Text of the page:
- Survival of the Able Now Infecting Kickstarter
- Survival of the Able Update
- Survival of the Able Update 2
- Survival of the Able First Draft Complete
- Survival of the Able Glossary
- Survival of the Able Beta
- Survival of the Able Interview Round-Up
- Survival of the Able Ashcan Now Available at DTRPG
- Coming Soon – Survival of the Able Kickstarter
- Rising Soon – Survival of the Able
Last month I launched a contest for Survival of the Able, and upcoming game I’ve been working on. Unfortunately the contest didn’t have any entries, but the character sheet was downloaded nearly two dozen times and I did receive a few pieces of feedback at least.
In the coming months I’ll talk more about the game and its design decisions. For now, here’s a brief overview.
Background and Goals
My primary goal for Survival of the Able is to give players an experience of what it’s like to have a disability. Most RPGs treat disabilities and drawbacks, hindrances, faults, etc. and assign them numerical penalties to ability checks–and that’s exactly what I wanted to avoid with this game. Being blind shouldn’t just be a -4 penalty to ranged attacks. Being deaf shouldn’t just be a 20% chance to miscast spells with verbal components. It’s so much more than that. And as for naming them drawbacks or faults? That’s another discussion entirely.
Survival of the Able removes the Gifts and Faults mechanics from the Fudge RPG system because I didn’t want to fall back on those mechanics to describe individuals with disabilities. Instead, I wanted to design mechanics which encouraged people to explore a variety of disabilities in a more organic way.
My other goal for the system was to avoid using mechanics and setting elements which would allow players to ignore, buy off, or trivialize their disabilities. I knew I had to pick a setting where technology and society weren’t there to help them.
In Psi-punk, a futuristic cyberpunk setting where body part replacements are the norm, it was easy to write off disabilities as something that could be replaced with high-tech gadgets. I knew I didn’t want to do that here. I also knew that a modern game would offer too much tech as well, even if it wasn’t quite up to par with full limb replacements. Although we have a long way to go before full cybernetic eye replacements are commonplace, we do have a lot of great assistive technology today.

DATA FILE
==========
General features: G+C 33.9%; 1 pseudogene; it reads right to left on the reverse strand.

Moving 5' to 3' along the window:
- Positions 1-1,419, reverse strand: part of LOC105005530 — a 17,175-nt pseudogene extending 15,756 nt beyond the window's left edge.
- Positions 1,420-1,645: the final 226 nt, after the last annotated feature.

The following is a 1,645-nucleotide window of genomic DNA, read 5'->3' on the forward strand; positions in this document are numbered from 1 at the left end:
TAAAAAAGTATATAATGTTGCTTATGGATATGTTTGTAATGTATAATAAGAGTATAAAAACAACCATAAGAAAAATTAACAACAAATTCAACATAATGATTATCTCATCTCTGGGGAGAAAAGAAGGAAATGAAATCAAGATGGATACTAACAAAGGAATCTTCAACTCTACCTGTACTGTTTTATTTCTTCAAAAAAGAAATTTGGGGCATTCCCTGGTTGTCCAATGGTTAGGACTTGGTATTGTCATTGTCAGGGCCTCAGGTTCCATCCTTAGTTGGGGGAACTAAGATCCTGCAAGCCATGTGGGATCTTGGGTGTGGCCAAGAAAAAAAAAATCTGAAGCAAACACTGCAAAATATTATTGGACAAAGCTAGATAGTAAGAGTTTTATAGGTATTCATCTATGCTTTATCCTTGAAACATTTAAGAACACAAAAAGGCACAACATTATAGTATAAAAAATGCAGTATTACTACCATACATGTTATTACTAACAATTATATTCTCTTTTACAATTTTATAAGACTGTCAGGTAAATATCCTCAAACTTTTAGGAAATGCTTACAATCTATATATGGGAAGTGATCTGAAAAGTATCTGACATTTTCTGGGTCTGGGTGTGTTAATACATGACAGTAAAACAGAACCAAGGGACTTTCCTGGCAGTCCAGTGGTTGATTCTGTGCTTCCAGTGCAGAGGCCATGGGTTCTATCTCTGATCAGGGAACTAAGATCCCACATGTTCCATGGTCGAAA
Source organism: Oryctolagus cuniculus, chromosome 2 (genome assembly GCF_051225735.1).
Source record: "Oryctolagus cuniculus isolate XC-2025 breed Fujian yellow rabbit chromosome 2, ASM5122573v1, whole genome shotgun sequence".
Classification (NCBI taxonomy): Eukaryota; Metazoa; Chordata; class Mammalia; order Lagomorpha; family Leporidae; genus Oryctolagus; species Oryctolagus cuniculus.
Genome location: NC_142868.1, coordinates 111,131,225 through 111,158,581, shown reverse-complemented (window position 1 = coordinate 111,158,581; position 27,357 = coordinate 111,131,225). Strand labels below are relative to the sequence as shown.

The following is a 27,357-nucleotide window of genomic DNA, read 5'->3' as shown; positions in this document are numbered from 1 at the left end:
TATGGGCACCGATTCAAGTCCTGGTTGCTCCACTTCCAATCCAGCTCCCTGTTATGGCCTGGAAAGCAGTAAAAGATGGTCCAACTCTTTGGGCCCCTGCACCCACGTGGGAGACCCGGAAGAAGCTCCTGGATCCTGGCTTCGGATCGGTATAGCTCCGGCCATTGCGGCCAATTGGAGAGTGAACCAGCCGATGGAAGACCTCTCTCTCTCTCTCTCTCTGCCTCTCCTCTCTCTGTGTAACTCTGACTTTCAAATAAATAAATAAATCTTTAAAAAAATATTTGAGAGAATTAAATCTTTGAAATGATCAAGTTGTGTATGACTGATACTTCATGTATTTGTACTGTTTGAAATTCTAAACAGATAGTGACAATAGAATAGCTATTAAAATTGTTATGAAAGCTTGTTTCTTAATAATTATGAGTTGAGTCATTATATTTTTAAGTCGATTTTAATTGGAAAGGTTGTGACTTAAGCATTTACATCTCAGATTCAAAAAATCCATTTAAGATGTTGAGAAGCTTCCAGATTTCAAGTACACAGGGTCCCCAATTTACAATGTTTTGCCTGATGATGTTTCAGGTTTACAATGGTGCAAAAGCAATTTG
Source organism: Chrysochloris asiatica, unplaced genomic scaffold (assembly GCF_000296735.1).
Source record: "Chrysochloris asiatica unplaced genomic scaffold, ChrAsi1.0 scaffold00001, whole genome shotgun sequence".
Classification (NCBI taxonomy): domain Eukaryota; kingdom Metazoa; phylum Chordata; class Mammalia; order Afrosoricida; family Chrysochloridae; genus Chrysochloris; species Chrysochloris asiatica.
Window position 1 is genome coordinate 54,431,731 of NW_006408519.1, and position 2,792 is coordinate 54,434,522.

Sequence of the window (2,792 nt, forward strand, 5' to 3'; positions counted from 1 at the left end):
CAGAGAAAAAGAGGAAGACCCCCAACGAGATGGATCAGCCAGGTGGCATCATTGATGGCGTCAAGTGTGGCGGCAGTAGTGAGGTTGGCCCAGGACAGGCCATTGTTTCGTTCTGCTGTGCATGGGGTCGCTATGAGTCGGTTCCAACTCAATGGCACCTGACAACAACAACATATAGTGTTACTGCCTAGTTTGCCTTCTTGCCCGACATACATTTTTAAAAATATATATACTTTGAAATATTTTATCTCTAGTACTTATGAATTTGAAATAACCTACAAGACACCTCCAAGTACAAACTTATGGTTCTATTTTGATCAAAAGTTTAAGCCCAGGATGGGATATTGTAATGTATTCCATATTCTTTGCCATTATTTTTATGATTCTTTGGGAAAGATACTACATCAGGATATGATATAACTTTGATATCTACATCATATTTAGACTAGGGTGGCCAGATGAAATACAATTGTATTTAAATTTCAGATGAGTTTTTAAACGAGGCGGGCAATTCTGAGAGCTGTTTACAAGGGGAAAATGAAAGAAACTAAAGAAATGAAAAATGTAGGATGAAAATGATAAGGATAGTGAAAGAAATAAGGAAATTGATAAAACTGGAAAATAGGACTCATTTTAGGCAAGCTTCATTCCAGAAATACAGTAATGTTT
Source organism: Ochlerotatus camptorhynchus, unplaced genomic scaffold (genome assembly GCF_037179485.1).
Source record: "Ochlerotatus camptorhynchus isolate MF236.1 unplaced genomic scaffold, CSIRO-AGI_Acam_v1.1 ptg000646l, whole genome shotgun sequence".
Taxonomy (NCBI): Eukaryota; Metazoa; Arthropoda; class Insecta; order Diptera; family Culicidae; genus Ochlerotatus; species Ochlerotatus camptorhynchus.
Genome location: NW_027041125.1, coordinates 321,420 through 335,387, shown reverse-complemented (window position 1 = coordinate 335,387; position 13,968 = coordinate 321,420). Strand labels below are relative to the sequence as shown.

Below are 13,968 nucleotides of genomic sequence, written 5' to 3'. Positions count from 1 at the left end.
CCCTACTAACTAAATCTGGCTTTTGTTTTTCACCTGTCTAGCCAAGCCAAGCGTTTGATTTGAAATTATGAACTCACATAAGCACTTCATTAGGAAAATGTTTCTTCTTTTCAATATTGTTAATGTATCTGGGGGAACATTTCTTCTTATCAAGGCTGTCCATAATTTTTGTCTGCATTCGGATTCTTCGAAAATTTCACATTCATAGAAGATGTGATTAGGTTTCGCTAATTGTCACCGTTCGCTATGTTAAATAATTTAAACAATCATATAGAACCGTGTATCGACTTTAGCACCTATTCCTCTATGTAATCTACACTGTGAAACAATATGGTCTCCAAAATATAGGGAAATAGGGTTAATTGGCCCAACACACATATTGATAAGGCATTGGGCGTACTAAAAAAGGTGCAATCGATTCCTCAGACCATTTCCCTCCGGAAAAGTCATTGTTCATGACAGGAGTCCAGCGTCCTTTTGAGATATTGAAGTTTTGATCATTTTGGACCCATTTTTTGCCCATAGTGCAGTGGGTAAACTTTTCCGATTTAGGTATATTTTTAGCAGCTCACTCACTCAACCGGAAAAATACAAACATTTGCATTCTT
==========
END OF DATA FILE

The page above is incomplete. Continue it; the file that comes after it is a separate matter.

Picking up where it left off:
Finally, I wanted to make things a bit uncomfortable for people. We live in a world where we’re often told what’s politically correct–what’s okay to say to people. We also have laws like the Americans With Disabilities Act in the United States which takes steps to ensure equal access for everyone. The truth is though, these sometimes well-meaning laws and language often serve to underhandedly make things more difficult and uncomfortable for people who have disabilities; our political correctness teaches us to pity or and talk down to others, not to see each other as equals.
I wanted to remove all of those pretenses from Survival of the Able, I chose to set the game in medieval Europe during a time when there were few protections for people with disabilities and even less care to treat each other as equals. I hope by doing this I can highlight some of the problems that are still intrinsic in society today–700 years after the game takes place.
There’s an overview of the game’s design goals and some of the choices I’ve made to meet those goals. In the future, I’ll talk more about the game mechanics and story elements I intend to use to bring about the experiences I’ve set forth.